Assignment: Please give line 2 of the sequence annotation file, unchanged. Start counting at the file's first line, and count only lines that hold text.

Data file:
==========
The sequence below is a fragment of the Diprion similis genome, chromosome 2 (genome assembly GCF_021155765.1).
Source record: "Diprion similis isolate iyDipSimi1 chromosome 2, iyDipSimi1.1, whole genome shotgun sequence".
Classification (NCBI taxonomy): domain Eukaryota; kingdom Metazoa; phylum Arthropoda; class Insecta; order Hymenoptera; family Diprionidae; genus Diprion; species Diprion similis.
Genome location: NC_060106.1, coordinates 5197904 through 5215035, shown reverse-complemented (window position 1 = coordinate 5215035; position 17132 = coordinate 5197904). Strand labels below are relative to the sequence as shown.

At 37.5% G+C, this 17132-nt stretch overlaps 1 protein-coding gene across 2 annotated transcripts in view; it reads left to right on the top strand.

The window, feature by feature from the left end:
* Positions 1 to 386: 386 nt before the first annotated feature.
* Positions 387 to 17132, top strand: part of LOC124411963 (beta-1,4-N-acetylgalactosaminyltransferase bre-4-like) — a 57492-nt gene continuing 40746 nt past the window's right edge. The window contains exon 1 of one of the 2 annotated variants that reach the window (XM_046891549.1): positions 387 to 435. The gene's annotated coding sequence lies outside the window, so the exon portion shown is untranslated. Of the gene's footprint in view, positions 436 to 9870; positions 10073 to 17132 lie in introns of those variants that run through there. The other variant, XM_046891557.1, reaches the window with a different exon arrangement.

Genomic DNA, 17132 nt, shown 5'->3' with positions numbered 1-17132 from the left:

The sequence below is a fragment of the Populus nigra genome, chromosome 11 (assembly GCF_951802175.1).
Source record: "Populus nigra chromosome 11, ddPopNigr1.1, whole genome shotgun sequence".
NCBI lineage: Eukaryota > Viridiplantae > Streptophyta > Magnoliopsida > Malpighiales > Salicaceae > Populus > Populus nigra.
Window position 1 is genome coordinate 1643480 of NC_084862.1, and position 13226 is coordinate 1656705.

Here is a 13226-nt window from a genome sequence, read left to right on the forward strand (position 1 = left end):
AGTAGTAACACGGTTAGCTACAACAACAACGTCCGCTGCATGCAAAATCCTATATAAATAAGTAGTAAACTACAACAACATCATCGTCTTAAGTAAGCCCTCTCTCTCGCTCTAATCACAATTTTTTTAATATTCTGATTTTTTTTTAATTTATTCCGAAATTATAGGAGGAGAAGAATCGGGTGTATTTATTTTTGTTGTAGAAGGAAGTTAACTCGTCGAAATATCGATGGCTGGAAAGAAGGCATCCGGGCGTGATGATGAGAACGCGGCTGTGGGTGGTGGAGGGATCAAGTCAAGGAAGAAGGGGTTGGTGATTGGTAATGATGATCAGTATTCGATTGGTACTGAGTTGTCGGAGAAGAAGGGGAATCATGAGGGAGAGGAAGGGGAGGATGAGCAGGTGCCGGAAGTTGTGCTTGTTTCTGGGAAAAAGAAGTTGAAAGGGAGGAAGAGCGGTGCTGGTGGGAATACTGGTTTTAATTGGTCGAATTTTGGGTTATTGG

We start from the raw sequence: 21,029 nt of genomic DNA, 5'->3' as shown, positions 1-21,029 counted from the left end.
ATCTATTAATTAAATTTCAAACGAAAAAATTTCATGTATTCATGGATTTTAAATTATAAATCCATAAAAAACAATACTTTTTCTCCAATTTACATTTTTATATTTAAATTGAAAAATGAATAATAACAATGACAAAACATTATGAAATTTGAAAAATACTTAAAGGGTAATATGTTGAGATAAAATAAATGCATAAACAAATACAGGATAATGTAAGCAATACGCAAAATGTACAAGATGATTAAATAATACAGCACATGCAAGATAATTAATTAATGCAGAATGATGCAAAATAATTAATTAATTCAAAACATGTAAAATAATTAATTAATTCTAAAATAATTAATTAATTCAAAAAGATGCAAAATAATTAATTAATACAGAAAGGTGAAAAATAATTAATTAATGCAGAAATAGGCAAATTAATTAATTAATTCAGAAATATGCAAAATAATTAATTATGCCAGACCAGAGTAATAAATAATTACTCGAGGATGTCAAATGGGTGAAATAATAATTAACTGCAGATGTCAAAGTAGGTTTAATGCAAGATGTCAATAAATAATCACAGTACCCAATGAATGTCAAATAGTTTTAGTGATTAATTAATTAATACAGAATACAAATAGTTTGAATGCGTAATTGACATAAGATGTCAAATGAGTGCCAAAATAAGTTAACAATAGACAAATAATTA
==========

Source record: "Diprion similis isolate iyDipSimi1 chromosome 2, iyDipSimi1.1, whole genome shotgun sequence".